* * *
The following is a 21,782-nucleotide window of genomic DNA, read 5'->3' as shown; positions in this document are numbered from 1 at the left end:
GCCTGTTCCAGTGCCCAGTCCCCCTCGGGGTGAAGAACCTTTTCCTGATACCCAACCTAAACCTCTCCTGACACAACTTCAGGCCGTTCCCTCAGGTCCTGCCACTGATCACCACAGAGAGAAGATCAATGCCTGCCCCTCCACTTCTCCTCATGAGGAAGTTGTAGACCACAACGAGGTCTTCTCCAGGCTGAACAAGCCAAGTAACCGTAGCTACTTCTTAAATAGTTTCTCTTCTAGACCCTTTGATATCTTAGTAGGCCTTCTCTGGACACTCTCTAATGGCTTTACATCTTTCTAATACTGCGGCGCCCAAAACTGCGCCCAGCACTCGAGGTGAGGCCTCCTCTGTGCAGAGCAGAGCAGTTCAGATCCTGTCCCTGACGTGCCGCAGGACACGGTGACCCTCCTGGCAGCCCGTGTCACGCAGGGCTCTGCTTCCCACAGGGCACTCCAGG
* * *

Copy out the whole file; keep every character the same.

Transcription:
The following is a 21,782-nucleotide window of genomic DNA, read 5'->3' as shown; positions in this document are numbered from 1 at the left end:
GCCTGTTCCAGTGCCCAGTCCCCCTCGGGGTGAAGAACCTTTTCCTGATACCCAACCTAAACCTCTCCTGACACAACTTCAGGCCGTTCCCTCAGGTCCTGCCACTGATCACCACAGAGAGAAGATCAATGCCTGCCCCTCCACTTCTCCTCATGAGGAAGTTGTAGACCACAACGAGGTCTTCTCCAGGCTGAACAAGCCAAGTAACCGTAGCTACTTCTTAAATAGTTTCTCTTCTAGACCCTTTGATATCTTAGTAGGCCTTCTCTGGACACTCTCTAATGGCTTTACATCTTTCTAATACTGCGGCGCCCAAAACTGCGCCCAGCACTCGAGGTGAGGCCTCCTCTGTGCAGAGCAGAGCAGTTCAGATCCTGTCCCTGACGTGCCGCAGGACACGGTGACCCTCCTGGCAGCCCGTGTCACGCAGGGCTCTGCTTCCCACAGGGCACTCCAGG